The new year presents an opportunity for the IFA to reinvent itself
The start of the year is a good time to take stock. From a farmers point of view, it is hard to look past the fiasco that is the IFA at the moment.
I suppose we have to ask ourselves the question - how did it all go so wrong? But when you look at it with the benefit of hindsight, perhaps its not so surprising.
Less than a year ago the organisation celebrated 60 years in existence with an event that was so opulent that it was almost vulgar because it was so detached from the normality of the majority of the lives of its 85,000 members.
When the proverbial hit the fan, I, like a lot of farmers, attended the local meetings that were organised to keep us informed at what was going on. I have often attended farmers meetings where there was anger about particular issues, whether it was beef prices, milk prices or grain prices but I never remember attending a meeting where there was such venom in the anger.
I would think that was because the sense of betrayal is bad enough but the fact that we feel we have been betrayed by our own cuts to the very bone.
But the one thing that I am certain of is that we need a strong organisation to represent farmers and it's certainly going to be a major task, which certainly won't be done in the short-term, to rebuild IFA.
If IFA is to have any hope of restoring farmer confidence, the first thing that has to happen is that the elected members need to pull together for the good of farmers, put aside, even for a while, all the political jockeying for positions that goes on in IFA.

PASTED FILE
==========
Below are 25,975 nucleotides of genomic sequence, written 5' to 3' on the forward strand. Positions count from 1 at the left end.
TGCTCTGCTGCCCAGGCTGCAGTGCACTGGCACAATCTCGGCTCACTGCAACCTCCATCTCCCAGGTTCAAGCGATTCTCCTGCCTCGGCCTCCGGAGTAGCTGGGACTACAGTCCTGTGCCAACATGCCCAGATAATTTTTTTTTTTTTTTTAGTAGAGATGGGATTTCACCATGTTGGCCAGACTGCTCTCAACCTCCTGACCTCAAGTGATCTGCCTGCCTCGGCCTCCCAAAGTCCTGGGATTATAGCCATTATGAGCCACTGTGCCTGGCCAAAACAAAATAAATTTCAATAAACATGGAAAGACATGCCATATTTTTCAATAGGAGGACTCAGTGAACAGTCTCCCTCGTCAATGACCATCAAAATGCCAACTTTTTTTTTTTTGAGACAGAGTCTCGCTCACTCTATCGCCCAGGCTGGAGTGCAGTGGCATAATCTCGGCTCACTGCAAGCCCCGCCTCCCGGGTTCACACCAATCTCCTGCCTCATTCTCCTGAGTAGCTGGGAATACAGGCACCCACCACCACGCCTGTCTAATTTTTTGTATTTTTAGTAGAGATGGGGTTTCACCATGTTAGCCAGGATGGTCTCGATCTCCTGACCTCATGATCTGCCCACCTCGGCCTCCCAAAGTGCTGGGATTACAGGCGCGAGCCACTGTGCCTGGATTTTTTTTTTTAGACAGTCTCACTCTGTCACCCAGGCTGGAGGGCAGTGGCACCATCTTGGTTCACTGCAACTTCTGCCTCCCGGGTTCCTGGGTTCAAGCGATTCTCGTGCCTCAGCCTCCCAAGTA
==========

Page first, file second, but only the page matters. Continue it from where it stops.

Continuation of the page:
All members also need to read the Lucey report. Some people in the organisation did do their job. For me, one of the most disappointing things that came out of the report is that national council was passive.
Meanwhile, we continue to slaughter our under-16 month bulls on a weekly basis. Around 75pc of them are gone at this stage and I expect we will finish up with an average carcase weight somewhere between 390-400kg.
We are pleasantly surprised with the fat covers. The majority are getting into a fat score of 3.
We are drafting the bulls by age and, unlike other years, we haven't had to leave any bulls behind because of poor fat cover.
The only two significant changes we have made from other years is that we started to feed the bulls two weeks earlier and we have less maize meal but more oats in the diet. The price is the only quibble.
When all the bulls are sold, we will do out the final weights and grades. Hopefully we will be able to replicate that performance next time.
The other area of concern at the moment is that one of the young bulls showed up with suspected TB lesions in the factory. So fingers crossed the result will come back negative.
We had this issue before and it actually came back as some scar tissue from having pneumonia as a calf.
On the cows, it is getting near decision time for removing the stock bulls. My feeling is that we will take them away this coming week. Everything seems pretty quiet on the breeding front. The bulls have been in for 10 weeks and have been rotated between the groups of cows.
The only cows bulling at the moment are the ones that are being culled which suggests to me that most of the rest of them are gone in calf.
We removed the bulls from the maiden heifers a few weeks ago. We only run the bulls with the heifers for eight weeks. If a heifer doesn't go in calf in eight weeks, she is probably not going to go in calf anyway so, after scanning the heifers, anything not in calf will be fattened.
One of the advantages of selling the beef bulls at under 16 months is that, when the stock bulls are removed, we have empty pens in the slatted house to put them into.
Since we have three young stock bulls this year, it is important that they get a chance to recharge their batteries.
Looking at our feed supplies for the remainder of the winter, we would be hoping for a reasonably early spring. While we have adequate supplies of straw and grain, our silage is disappearing quite quickly.
We will monitor our silage use on a regular basis and tweak our diets if necessary.
Robin Talbot farms in partnership with his mother Pam and wife Ann in Ballacolla, Co. Laois.
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